Govt says, it will issue commemorative stamps for former Presidents

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Taking umbrage with the reporting on its statement over the commemorative stamps that were to be issued to the Cheddi Jagan Research Centre (CJRC) but were halted by the Ministry of the Presidency (MOTP), the Ministry is now saying that they did not “scrap” the issuance of the stamps.

The collection of stamps that the CJRC ordered from the GPOC

In a release by the Ministry of the Presidency on March 23, 2018, it was stated that “President David Granger said that the Cabinet has taken a decision that commemorative stamps, which are national symbols, must adhere to national criteria.  He added that such symbols must not be used for private, partisan or political messages, but ought to be used for national purposes.”

Moreover, the statement said that “President Granger said that there is no objection to honouring the life and legacy of Dr. Jagan, who he described as “one of the founders of the Guyanese nation”, but added that Cabinet is of the view that there should be equity in the printing of such commemorative stamps, which are national symbols.”

It was then outlined that “the Government of Guyana will announce shortly, national symbols to celebrate the life and work of former Presidents of Guyana, H.E. Raymond Arthur Chung, OE and H.E. Dr. Cheddi Jagan, OE, within the context of set criteria for honouring eminent Guyanese. This year marks the 100th Anniversary of the birth of both former Presidents.”

MOTP in a statement today (Monday) said it “reasserts that commemorative stamps, which are national symbols, must adhere to national criteria and must not be used for private, partisan or political messages, but ought to be used for national purposes. The Government has stated clearly and has iterated its decision to ensure that the stamps will be distributed within that context.”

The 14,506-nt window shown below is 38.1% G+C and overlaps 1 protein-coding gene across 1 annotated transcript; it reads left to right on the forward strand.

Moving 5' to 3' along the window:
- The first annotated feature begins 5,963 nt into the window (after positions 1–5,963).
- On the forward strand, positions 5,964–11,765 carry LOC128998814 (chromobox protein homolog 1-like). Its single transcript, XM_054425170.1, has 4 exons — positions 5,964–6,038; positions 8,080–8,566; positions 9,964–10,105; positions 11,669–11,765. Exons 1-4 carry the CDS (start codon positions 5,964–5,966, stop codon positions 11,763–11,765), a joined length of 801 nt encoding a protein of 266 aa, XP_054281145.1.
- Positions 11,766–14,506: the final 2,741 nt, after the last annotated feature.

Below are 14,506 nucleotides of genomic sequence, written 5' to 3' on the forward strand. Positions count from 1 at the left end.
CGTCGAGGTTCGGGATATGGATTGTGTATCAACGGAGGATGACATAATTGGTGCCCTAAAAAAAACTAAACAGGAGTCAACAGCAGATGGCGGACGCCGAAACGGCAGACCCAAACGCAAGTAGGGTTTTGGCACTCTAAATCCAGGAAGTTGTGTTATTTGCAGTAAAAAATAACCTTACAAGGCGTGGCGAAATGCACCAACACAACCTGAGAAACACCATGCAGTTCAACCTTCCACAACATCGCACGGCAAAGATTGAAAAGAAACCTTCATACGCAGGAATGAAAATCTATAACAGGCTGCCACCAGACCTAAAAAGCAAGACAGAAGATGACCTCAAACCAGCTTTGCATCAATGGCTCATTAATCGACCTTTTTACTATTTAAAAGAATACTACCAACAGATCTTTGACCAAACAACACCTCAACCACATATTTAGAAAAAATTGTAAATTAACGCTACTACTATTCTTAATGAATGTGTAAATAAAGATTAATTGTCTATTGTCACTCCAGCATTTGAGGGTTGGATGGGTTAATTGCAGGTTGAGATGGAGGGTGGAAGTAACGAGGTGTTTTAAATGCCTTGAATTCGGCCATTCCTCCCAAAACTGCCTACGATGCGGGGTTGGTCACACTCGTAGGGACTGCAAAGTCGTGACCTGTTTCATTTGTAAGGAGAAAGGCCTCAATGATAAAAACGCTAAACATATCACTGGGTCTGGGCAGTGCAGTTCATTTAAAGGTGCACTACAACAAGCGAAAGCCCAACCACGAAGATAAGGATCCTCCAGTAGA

These statements were made in light of the CJRC and the former Chairman of the Guyana Post Office Corporation (GPOC), Juan Edghill, expressing concerns that the production of the proposed stamps to honour the late President was being hindered because of political interference.

The CJRC had slammed the GPOC for its failure to deliver on its commitment to make the collection of stamps available for Dr Jagan’s birth centenary on March 22.

Additionally, the CJRC had said that they were “given all assurances both by the GPOC and the subject Minister Cathy Hughes that the Stamp would be available on time for the launch, only to be told by the Post Office that we should contact the Office of the President for the release of the Stamps.”

However, former Attorney General (AG) and Minister of Legal Affairs, Anil Nandlall has since said in a release that the MOTP interviewing in the issuance of the stamps is unlawful and can be seen as another “authoritative” move.

According to Nandlall, the GPOC “is a statutory body corporate. By law, it is managed by a Board of Directors and possesses its own persona. It can attract liabilities, own assets and hire its own employees. It is not a department of the Government but an agency of the state.”

Moreover, the former AG cited case laws that expounded on the independence of agencies such as the GPOC and Guyana Revenue Authority from Government.

“It must now be inexorably clear that the GPOC is not a Government department…they are not subject to Government’s supervision or control. It must also be unequivocally clear that any attempt by the Government, including the President, to interfere with the day-to-day activities and operations of the GPOC and its staff, would be unlawful, clear executive lawlessness and abuse of power” said the former AG.

Among other things, Nandlall also posited that “The Ministry of the Presidency is free to and indeed, may consider itself duty-bound to commemorate the life and work of every former President. However, it has no authority to monopolize such activities. Therefore, other organisations are free to do likewise.”

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